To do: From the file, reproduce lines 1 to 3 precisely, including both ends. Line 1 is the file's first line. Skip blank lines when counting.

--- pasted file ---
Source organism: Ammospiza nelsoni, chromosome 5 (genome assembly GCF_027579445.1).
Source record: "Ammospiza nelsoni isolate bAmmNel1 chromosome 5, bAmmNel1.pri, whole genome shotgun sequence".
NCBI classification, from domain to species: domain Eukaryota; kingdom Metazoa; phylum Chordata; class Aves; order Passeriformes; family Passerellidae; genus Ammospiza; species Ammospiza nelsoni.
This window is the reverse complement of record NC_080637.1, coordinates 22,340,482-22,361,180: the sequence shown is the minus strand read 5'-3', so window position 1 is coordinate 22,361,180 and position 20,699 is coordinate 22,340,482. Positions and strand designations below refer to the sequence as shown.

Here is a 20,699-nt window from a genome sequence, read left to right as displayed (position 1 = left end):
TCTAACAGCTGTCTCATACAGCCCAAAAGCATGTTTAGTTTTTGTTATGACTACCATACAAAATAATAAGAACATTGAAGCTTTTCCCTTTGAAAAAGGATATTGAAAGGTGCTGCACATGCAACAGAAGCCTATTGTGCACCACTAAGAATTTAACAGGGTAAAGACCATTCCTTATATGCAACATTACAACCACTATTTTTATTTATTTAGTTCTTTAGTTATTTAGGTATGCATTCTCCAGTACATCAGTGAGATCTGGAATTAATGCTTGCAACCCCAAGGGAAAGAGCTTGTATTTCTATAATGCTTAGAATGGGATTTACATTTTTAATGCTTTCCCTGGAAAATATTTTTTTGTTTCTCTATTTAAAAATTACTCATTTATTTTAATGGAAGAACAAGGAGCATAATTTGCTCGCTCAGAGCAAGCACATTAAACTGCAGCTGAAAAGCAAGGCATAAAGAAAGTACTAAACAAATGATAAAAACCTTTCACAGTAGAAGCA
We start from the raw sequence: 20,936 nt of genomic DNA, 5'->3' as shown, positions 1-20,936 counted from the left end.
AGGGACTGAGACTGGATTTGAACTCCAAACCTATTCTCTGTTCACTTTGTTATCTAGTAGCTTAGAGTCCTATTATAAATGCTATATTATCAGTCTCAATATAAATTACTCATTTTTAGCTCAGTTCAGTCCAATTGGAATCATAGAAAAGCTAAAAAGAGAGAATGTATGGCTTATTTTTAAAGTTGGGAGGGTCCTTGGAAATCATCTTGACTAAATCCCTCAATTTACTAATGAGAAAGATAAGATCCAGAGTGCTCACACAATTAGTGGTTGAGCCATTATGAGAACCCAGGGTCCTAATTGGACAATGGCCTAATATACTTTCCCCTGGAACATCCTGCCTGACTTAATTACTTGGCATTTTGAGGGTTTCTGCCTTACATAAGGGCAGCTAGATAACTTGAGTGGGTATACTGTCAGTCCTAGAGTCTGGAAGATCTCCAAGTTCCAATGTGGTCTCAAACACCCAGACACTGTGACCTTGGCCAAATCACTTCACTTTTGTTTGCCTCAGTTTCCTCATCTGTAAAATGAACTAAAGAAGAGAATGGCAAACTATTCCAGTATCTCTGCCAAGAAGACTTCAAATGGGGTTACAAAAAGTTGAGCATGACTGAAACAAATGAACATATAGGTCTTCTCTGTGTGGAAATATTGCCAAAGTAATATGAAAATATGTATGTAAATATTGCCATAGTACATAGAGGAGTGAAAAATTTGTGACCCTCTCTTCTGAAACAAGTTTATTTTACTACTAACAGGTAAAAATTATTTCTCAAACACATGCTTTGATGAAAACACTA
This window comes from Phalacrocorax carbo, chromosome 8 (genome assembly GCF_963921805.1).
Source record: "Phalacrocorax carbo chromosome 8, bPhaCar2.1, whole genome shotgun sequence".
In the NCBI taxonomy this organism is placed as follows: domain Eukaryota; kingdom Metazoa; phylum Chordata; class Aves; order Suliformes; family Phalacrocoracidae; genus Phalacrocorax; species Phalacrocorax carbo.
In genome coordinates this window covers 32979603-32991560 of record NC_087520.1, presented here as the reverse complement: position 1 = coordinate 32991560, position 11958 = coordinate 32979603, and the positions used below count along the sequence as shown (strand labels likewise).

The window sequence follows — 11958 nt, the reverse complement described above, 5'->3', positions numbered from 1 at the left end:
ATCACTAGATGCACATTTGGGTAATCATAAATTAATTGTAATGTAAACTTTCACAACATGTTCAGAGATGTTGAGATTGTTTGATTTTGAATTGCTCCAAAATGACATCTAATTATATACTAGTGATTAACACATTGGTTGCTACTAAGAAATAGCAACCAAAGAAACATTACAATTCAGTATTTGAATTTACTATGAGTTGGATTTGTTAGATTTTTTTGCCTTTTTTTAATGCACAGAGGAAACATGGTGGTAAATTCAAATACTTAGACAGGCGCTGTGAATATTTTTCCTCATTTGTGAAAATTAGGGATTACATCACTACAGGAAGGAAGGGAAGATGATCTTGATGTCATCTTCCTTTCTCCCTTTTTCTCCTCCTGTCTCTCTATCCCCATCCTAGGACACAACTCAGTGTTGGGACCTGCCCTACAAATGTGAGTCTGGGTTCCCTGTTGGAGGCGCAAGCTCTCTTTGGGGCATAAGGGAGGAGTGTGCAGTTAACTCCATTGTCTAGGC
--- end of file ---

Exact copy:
Source organism: Ammospiza nelsoni, chromosome 5 (genome assembly GCF_027579445.1).
Source record: "Ammospiza nelsoni isolate bAmmNel1 chromosome 5, bAmmNel1.pri, whole genome shotgun sequence".
NCBI classification, from domain to species: domain Eukaryota; kingdom Metazoa; phylum Chordata; class Aves; order Passeriformes; family Passerellidae; genus Ammospiza; species Ammospiza nelsoni.